As I began to think about retiring from thirty years at Berklee College Of Music, I decided I wanted to create an online classroom for teaching bass.
Real Bass Lessons 1 was posted May 29, 2015. I had already created and posted dozens of lessons and concerts on YouTube, but these offerings were not presented with a structured process in mind. I couldn't settle on a name. I posted for a couple of years as "Bass Teacher." There are some excellent lessons under that name. I also posted using the names "Bass Workout" and "New Hampshire Bass Fest." Tons of these videos featured my dedicated students' performances.
When I finally hit on the name Real Bass Lessons, I started at the beginning, with Major Scale Construction. After few more theory lessons I taught the Cycle of 4ths. Then I jumped into Jamerson. Who doesn't like Motown bass? I decided that I needed some transcriptions, but not jazz. I wanted to appeal to a wider group of bass enthusiasts so I posted Real Bass Lessons 6 - Transcription - Sugar by Maroon 5 .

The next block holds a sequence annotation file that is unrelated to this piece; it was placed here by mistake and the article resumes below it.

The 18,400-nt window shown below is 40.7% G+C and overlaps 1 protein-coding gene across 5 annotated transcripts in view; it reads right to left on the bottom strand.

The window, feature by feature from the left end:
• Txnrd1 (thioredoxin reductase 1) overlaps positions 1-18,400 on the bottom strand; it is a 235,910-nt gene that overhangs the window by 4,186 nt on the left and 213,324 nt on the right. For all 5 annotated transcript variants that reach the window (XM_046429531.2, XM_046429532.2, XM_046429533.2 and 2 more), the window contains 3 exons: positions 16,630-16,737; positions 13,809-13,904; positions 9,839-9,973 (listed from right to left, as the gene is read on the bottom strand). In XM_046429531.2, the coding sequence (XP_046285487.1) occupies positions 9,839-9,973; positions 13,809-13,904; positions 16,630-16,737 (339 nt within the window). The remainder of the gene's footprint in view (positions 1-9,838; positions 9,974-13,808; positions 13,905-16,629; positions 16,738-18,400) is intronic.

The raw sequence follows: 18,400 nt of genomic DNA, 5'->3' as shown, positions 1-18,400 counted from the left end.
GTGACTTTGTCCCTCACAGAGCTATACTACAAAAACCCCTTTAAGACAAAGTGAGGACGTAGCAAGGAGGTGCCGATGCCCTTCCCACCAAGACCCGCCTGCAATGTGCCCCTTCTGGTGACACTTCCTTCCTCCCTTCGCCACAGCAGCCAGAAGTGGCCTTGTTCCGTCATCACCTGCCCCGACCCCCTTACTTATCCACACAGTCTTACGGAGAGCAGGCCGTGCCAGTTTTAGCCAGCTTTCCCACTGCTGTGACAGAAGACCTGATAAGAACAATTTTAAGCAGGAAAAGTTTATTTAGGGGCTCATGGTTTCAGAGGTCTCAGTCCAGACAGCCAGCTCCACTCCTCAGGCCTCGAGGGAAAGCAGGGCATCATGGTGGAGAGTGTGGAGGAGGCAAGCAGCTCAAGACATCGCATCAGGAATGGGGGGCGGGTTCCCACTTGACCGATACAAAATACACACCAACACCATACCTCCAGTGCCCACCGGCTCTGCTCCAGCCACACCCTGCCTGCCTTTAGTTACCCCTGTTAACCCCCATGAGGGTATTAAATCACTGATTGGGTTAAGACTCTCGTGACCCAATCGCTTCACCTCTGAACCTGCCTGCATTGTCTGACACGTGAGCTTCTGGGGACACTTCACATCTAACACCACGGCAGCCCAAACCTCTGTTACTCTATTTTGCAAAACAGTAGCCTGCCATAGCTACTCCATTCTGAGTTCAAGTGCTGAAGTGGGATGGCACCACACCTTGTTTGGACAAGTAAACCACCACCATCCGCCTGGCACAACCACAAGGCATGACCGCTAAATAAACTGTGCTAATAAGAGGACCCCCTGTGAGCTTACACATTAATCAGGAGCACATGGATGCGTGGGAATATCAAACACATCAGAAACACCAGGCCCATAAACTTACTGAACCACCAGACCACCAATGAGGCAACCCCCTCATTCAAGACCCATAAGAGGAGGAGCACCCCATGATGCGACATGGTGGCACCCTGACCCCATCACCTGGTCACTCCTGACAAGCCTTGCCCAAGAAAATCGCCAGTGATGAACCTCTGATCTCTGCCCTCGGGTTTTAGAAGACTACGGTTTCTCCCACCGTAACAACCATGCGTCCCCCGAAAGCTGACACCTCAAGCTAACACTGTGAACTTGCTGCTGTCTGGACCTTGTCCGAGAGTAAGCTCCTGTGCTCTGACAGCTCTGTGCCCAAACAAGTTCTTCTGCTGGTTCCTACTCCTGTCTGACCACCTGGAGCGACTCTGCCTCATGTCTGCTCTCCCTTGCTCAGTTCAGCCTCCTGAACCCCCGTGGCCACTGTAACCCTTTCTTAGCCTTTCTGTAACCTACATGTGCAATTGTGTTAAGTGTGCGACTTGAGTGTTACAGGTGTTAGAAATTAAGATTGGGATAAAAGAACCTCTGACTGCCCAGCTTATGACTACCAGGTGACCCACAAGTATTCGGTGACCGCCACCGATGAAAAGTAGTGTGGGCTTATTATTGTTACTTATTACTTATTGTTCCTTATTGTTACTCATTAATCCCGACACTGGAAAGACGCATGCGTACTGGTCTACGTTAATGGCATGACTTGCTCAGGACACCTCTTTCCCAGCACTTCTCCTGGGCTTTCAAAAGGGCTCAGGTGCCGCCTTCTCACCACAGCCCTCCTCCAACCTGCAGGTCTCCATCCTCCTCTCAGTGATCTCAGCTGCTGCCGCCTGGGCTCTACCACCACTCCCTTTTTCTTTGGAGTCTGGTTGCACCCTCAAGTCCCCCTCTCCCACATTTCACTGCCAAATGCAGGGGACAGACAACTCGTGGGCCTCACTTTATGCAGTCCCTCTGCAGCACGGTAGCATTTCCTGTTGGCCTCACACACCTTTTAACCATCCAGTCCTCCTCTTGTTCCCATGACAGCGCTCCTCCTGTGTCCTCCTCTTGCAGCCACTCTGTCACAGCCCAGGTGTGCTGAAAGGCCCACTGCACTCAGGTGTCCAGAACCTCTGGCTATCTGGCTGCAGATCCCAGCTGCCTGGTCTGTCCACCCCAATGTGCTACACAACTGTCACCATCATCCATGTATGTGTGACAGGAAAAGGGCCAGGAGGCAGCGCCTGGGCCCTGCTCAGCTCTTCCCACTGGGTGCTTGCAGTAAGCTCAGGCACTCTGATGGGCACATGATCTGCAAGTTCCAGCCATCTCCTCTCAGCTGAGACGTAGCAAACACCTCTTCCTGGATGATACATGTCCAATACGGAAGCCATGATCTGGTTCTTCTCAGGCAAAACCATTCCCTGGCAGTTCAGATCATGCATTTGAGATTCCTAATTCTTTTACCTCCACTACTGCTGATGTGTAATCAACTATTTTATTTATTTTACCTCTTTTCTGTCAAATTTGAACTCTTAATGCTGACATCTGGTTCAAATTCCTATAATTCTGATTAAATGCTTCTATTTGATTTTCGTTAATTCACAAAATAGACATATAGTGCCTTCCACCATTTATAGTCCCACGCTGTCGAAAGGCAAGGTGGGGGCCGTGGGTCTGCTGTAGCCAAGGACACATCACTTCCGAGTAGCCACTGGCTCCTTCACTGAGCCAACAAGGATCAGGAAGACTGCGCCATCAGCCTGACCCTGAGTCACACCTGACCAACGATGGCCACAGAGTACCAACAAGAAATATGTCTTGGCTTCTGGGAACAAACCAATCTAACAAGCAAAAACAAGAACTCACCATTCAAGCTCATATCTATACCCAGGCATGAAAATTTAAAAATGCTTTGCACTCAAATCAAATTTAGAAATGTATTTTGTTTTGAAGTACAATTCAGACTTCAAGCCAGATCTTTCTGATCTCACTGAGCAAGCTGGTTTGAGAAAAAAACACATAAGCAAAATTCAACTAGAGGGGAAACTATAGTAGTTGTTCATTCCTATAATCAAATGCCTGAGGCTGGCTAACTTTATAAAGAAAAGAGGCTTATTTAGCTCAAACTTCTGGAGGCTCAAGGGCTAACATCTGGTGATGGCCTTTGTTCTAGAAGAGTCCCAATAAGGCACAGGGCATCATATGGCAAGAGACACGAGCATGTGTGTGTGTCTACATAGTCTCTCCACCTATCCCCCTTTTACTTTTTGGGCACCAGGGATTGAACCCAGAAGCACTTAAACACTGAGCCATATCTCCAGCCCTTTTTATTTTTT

The response to my first few weeks of posts was very positive. So, now in my sixth year of weekly lessons on Real Bass Lessons YouTube I am still having great fun!
At this point our channel has roughly 2,000,000 views and 22,000 subscribers. I know, the popular bass teachers get those kind of numbers weekly. My teaching has never been real "popular," but is severely effective and beneficial. Plus the person who gets the biggest reward from my efforts is me. Ha! Yes, I get to put out the highest quality bass instruction I can, and there are many students who learn and appreciate my dedication.
Before the newness of my presentations of "just" plain old bass teaching wore off, I would receive thousands of views within twenty-four hours of posting. Now that the dust has settled, about a thousand students pounce on every lesson. They comment, practice, and send me questions. This is a comfortable sized classroom of bass players.
I have organized my 223 weekly lessons and about 200 other bass videos into categories using the "playlist" tool on YouTube. It is interesting to see the specific groups of players who gravitate to each category. The most popular by far is Motown/Jamerson. Second favorite among students is Jazz, particularly walking lines. Third is probably the Bass Demos. I do many of those. All demos are of my basses. I am not sponsored, or paid to do them. As I build a new Stinnett Custom Bass, I make a playing demo. Sometimes I do verbal reviews as well.
In the last five years I have really enjoyed sharing my expertise with all who visit my channel. Besides, making all those videos keeps me off the streets. ;)